Our Blog
The #1 source for immediate, long-term relief for dogs suffering from degenerative diseases like hip dysplasia, OCD and arthritis.

We are specialists in the treatment of canine joint disease and its accompanying pain.

Let us help put an end to your dog’s suffering, joint stiffness, pain, immobility, and poor quality of life. Our proven products will help you easily accomplish this without the use of drugs or invasive surgery.

Joint Issues

  • Hip Dysplasia
  • Arthritis
  • Osteochondritis (OCD)
  • Stiffness/Inflammation
  • Ligament Tears
  • Growing Pains
  • Mobility Problems
  • Joint Pain
  • Back/Spinal Problems
  • Hypertrophic Osteodystrophy (HOD)


Is your pet becoming less active, less playful, or desiring shorter walks? The following symptoms could be early signs of OCD, Arthritis or Hip Dysplasia.

  • Moving more slowly
  • Difficulty getting up
  • Weight shift to another leg
  • Personality change
  • Reluctant to walk, jump or play
  • Refuses using stairs or the car
  • Change in appetite
  • Change in behavior
  • Muscle atrophy
  • Lagging behind
  • Yelping when touched
  • Limping
We Can Help!

Posts Tagged ‘Dogs and Cold Weather’

Should I Give My Dog Bottled Water?

Monday, September 29th, 2014

There are many sources of water safe for a dog to drink from and bottled water is just one of them. However, the only time I give my dog bottled water is if we go hiking for more than 15 minutes or if we’re on a long walk and the weather is very hot. He’s partial to Evian so I go easy on giving him too much of that water else he ruin my food budget.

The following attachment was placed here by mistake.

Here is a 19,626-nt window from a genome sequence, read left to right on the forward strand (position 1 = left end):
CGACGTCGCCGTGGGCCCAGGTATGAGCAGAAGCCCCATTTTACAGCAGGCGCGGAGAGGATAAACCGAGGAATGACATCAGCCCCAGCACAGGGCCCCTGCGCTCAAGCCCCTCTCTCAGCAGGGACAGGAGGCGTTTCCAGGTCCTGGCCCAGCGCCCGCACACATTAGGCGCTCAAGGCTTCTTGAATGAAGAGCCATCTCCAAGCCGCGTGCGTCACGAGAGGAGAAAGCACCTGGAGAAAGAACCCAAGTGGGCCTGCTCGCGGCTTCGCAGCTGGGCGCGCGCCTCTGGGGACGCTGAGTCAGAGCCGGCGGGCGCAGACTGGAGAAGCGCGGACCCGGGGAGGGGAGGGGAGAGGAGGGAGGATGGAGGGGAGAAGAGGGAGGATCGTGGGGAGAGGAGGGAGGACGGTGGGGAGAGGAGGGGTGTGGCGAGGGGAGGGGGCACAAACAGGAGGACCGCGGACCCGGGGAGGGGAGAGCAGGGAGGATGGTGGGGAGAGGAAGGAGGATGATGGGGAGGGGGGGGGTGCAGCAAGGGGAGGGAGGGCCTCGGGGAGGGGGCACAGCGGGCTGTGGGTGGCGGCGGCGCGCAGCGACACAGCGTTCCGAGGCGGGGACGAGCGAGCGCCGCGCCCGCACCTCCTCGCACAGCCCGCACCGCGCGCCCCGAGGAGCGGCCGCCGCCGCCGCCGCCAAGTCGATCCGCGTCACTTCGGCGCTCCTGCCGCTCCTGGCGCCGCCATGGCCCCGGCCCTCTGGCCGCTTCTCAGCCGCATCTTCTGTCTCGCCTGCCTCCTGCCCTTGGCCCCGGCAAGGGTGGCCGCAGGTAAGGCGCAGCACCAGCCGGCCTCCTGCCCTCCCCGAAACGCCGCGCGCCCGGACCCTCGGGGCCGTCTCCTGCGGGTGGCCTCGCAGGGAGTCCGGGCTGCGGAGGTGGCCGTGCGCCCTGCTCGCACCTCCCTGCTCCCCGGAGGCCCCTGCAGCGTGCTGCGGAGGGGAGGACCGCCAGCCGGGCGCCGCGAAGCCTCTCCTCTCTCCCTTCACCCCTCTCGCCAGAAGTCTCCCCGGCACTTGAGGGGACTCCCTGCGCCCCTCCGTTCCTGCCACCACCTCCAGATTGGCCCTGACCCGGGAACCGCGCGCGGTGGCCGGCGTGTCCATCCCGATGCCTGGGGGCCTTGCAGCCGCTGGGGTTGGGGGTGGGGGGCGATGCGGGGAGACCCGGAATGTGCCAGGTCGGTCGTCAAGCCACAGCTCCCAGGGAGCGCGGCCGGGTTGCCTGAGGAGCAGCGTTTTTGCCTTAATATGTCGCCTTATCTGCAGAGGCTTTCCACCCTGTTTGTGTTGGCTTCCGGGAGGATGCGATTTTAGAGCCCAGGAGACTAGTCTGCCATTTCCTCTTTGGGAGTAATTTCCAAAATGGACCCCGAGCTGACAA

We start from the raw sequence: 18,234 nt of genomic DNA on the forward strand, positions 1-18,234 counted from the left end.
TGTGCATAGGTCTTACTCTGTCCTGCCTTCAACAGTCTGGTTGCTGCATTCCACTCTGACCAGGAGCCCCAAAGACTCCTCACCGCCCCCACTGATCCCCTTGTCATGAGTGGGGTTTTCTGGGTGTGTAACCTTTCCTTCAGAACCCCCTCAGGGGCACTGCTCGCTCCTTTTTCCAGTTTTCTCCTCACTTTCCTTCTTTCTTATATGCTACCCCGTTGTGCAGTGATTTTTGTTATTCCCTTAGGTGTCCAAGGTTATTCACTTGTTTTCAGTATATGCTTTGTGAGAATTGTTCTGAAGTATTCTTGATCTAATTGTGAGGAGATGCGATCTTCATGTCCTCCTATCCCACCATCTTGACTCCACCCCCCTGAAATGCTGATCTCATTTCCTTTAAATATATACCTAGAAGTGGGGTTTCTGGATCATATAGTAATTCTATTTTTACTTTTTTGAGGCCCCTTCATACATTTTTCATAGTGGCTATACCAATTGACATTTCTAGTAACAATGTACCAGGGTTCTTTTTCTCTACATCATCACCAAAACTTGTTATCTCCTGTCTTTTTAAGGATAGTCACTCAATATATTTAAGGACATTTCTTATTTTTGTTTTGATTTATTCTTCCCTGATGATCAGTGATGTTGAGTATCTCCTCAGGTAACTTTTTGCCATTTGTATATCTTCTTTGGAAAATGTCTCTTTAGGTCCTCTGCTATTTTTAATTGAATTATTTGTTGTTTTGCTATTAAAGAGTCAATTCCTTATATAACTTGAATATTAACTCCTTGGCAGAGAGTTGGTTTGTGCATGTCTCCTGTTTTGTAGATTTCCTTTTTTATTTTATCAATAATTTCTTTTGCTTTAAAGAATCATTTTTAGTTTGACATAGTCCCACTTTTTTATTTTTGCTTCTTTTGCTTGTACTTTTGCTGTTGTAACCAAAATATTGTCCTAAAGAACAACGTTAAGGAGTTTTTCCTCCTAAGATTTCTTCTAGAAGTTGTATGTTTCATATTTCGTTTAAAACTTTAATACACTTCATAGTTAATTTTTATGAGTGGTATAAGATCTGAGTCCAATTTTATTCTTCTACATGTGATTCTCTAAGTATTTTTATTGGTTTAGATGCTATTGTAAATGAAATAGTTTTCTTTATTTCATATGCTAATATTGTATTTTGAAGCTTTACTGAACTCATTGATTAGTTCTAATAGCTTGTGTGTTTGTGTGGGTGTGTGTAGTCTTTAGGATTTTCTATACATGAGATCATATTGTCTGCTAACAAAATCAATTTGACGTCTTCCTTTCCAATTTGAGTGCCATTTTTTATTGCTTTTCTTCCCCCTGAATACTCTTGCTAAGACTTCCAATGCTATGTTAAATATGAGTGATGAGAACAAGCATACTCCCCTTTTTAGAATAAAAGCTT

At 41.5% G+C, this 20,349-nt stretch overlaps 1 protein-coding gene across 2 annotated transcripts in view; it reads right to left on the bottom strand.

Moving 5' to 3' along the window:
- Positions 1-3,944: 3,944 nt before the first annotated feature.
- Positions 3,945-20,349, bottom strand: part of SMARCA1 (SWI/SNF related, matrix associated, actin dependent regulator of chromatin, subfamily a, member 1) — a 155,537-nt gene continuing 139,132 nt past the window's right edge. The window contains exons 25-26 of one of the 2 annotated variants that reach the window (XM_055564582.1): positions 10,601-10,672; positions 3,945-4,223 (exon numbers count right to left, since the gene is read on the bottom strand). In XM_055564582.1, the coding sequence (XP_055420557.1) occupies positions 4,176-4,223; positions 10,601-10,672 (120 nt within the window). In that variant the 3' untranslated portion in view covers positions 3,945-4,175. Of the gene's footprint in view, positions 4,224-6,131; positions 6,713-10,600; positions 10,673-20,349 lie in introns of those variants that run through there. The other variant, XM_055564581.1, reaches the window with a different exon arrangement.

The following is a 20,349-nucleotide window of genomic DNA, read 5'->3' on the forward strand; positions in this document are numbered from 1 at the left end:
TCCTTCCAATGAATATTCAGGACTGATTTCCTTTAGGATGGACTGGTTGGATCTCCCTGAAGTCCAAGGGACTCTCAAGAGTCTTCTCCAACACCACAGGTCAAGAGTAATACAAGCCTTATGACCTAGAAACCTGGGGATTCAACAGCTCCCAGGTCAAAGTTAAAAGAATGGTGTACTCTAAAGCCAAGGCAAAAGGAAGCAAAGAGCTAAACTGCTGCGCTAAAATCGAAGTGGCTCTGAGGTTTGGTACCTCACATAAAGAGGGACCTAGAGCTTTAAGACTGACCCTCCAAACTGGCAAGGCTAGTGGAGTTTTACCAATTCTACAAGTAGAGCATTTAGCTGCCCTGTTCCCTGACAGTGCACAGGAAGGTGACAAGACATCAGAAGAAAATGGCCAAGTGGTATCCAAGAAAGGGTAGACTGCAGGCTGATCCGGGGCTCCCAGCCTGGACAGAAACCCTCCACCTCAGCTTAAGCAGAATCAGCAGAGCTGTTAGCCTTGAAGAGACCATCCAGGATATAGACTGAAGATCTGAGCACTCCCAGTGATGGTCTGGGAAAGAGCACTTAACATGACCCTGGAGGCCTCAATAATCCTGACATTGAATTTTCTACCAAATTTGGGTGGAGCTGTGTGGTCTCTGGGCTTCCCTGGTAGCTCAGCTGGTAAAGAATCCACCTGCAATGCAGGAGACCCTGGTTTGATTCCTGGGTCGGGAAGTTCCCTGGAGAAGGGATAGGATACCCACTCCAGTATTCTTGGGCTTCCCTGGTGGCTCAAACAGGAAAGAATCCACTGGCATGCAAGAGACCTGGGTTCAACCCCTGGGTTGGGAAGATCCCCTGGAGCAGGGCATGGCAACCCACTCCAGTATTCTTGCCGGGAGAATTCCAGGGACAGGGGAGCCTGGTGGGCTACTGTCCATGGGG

Clean, fresh water is a vital part of a dog’s diet. In addition to moist food, fresh water is the primary source of hydration for a dog. Bottled water is safe and so is water from your tap or refrigerator dispenser.

There are water sources unsafe for any dog to drink from. For example, you shouldn’t let your dog drink water from a swimming pool. Swimming pool water contains a high level of chemicals like chlorine. If a dog drinks water from your pool it will consume too much chlorine in addition to the other chemicals used to sanitize and restore the proper PH level to pools. There could also be algae or bacterial growth in the pool.